Wednesday, July 25, 2007

Race for city seats could be crowded

Former city manager Sanford Daily is among eight potential hopefuls showing interest in November’s election

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With longtime incumbents undecided and the number of potential new candidates — including former city manager Sanford W. Daily — already double the number that ran in the last election, it looks as if Gaithersburg could see one of its hottest political races ever this fall.

Only two weeks in to the 11-week filing period, eight residents have picked up the paperwork needed to run for three council seats up for grabs in November.

To make the ballot, candidates must collect the signatures of 100 city residents who are registered to vote.

In years past, the candidate packets have not been available until 90 days before the filing, but in response to a recommendation from the city Board of Supervisors of Elections this spring, hopefuls this year have four extra weeks.

Newcomers have applauded the extra time and some incumbents have called it unnaturally early, while residents observing the situation predict it won’t be the extended filing time that will most affect the election outcome, but rather the turbulence of hot-button issues that have lingered since the 2005 election.

Some of those issues include the ongoing debate over how to best accommodate day laborers in the city, the rise in violent crime in Olde Towne and the dilemma over how to provide a stock of affordable housing in Gaithersburg

Besides Daily and the three incumbents – Stanley J. Alster, Geri Edens and John B. Schlichting – potential challengers Jud Ashman, Cathy Drzyzgula, Wilson Faris and Brett Cosor have picked up candidate paperwork.

Some of the faces are familiar to city issues, especially the day-laborer debate which centers in large part on illegal immigration.

Julius Persensky, a former councilman and current compensation review committee member, said he fears the strength of the immigration debate is enough to make November’s race a one-issue election.

‘‘Right now I think we need to make sure the people running and the people voting understand a lot of issues in the city, and not just one,” said Persensky, a 37-year Gaithersburg resident.

Richard Arkin, a member of the historic preservation committee and a 19-year resident, said while it’s hard to predict sweeping results, ‘‘there is potential for some volatility.”

There could be ‘‘a retirement or two” around the bend for some incumbents, Arkin said.

Edens, a councilwoman since 1995, has not yet committed to run. ‘‘It’s premature,” she said.

Schlichting, a councilman since 2001, also said he hasn’t decided whether he will run.

‘‘I’ve got a lot of things going on and I haven’t made the decision yet,” he said.

Alster, a councilman since 1986, said it’s early, but confirmed his plan to defend his seat.

Ashman ran in 2005 on a ticket with Michael A. Sesma. Though Ashman didn’t receive enough votes, Sesma was elected.

This time, Ashman tapped civic activist Drzyzgula for his slate.

‘‘Although I am very pleased with the difference Mike has been able to make in less than half his term, I still have priorities for the city and I’m very excited to pursue them,” Ashman said.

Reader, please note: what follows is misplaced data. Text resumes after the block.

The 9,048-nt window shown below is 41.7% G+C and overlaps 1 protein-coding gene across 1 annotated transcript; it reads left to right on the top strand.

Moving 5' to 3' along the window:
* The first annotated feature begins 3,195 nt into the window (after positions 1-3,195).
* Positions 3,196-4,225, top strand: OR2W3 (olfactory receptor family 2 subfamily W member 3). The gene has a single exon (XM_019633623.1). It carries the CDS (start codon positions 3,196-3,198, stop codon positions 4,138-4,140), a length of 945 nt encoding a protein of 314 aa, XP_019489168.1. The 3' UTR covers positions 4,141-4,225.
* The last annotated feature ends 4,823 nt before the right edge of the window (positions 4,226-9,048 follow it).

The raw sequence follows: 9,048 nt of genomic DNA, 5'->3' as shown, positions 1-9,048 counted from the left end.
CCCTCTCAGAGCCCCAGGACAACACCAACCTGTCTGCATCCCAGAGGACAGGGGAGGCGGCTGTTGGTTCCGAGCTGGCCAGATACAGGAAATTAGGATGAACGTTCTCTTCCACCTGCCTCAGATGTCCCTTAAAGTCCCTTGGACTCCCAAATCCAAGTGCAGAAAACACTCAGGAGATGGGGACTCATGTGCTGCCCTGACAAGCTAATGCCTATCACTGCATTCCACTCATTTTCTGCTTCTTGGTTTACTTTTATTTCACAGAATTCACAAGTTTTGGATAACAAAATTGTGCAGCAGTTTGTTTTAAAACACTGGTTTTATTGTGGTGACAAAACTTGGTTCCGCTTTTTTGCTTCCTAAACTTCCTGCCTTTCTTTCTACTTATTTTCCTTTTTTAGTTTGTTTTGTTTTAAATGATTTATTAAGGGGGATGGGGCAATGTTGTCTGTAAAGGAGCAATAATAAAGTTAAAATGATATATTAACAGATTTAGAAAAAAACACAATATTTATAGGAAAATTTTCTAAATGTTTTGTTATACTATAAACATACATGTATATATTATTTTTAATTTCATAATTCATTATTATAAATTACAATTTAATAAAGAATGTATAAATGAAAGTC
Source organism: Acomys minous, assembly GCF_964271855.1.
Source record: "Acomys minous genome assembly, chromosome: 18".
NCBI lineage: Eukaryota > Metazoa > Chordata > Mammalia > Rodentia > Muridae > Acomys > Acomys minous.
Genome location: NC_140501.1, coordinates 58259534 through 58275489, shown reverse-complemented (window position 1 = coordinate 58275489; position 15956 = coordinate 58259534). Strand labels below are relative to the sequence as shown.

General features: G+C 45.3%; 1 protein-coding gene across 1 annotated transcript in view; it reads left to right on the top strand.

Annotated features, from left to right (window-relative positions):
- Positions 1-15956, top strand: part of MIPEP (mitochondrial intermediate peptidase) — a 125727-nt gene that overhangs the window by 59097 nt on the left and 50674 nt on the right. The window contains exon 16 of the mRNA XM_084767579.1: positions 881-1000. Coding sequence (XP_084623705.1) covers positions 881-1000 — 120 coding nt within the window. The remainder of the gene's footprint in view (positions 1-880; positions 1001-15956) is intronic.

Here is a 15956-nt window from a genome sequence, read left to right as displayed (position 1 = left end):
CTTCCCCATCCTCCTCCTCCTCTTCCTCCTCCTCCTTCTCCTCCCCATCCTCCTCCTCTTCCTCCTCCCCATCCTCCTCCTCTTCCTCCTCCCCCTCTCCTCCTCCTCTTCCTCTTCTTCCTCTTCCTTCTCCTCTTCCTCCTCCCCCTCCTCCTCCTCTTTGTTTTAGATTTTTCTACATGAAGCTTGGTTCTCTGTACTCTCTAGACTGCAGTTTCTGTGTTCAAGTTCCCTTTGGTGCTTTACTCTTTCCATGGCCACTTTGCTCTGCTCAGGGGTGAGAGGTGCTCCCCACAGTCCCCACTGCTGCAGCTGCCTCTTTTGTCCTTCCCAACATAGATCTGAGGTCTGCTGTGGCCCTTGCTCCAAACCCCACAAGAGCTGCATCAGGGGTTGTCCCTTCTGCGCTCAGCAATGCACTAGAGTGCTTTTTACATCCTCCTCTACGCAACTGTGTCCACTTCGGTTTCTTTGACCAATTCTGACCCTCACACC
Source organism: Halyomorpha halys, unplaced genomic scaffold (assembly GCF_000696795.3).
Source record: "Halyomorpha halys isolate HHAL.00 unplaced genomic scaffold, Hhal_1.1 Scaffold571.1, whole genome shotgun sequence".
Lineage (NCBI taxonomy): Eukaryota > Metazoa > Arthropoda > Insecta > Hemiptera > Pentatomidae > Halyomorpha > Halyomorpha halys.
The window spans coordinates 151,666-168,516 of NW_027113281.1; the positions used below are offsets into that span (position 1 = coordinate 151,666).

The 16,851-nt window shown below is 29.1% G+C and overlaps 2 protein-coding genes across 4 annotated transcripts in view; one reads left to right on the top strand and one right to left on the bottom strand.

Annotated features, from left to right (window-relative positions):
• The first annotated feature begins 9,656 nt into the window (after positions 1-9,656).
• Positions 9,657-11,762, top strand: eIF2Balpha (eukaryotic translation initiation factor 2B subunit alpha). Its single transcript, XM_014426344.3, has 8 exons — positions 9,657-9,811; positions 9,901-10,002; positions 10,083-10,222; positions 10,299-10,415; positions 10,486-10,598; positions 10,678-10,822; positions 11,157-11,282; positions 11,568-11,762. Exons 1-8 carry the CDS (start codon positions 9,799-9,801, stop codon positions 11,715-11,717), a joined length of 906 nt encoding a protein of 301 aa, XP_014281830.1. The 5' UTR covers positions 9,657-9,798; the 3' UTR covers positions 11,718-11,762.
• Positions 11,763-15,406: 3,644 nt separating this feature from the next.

Drzyzgula, a Greater Historic District Committee member, said she decided to run for council for the first time after witnessing last month’s budget debacle. The dispute hinged on funding for a pilot homeownership assistance program that stalled budget approval and nearly triggered a shutdown of city services.

‘‘I think there was too much posturing going on and they were willing to apparently put the city’s operations at risk for winning a battle,” she said.

Another newcomer is Faris, who said he’s concerned about the city’s lack of response to the illegal immigration issue, and believes this election ‘‘could be a defining moment in Gaithersburg’s future.”

‘‘I think there are some issues that need to be addressed a little more forcefully than council is likely to do,” Faris said.

Cosor, a Police Chief’s Advisory Council member, said he’s never run for public office before, and decided this time because it seems there’s been a disconnect between the city government’s actions and the public’s needs.

‘‘I’ll have a complete transparent plan ... and I expect people to hold me to it, and I’ll bring data back into the decision-making process,” he said. ‘‘We’re going to ask people to participate in government and not be victimized by it.”

Daily, Gaithersburg’s city manager from 1968 to 1995 and the man for whom the Sanford W. Daily Municipal Center, or City Hall, was named, said he’s made no decision whether to run and is ‘‘just considering it.”

All the election paperwork, including the 100 signatures and campaign finance reports, must be filed by Sept. 24.

There are 25,445 Gaithersburg residents currently registered to vote. New voters can pick up registration applications at City Hall, 31 S. Summit Ave., until Oct. 8.

Lace up

Anyone who wants to run for one of the three open seats on the Gaithersburg City Council can pick up candidate information from the City Manager’s Office on the second floor of City Hall, 31 S. Summit Ave.

To qualify for the Nov. 6 ballot, candidates must collect the signatures of 100 registered Gaithersburg voters and submit the necessary paperwork by Sept. 24.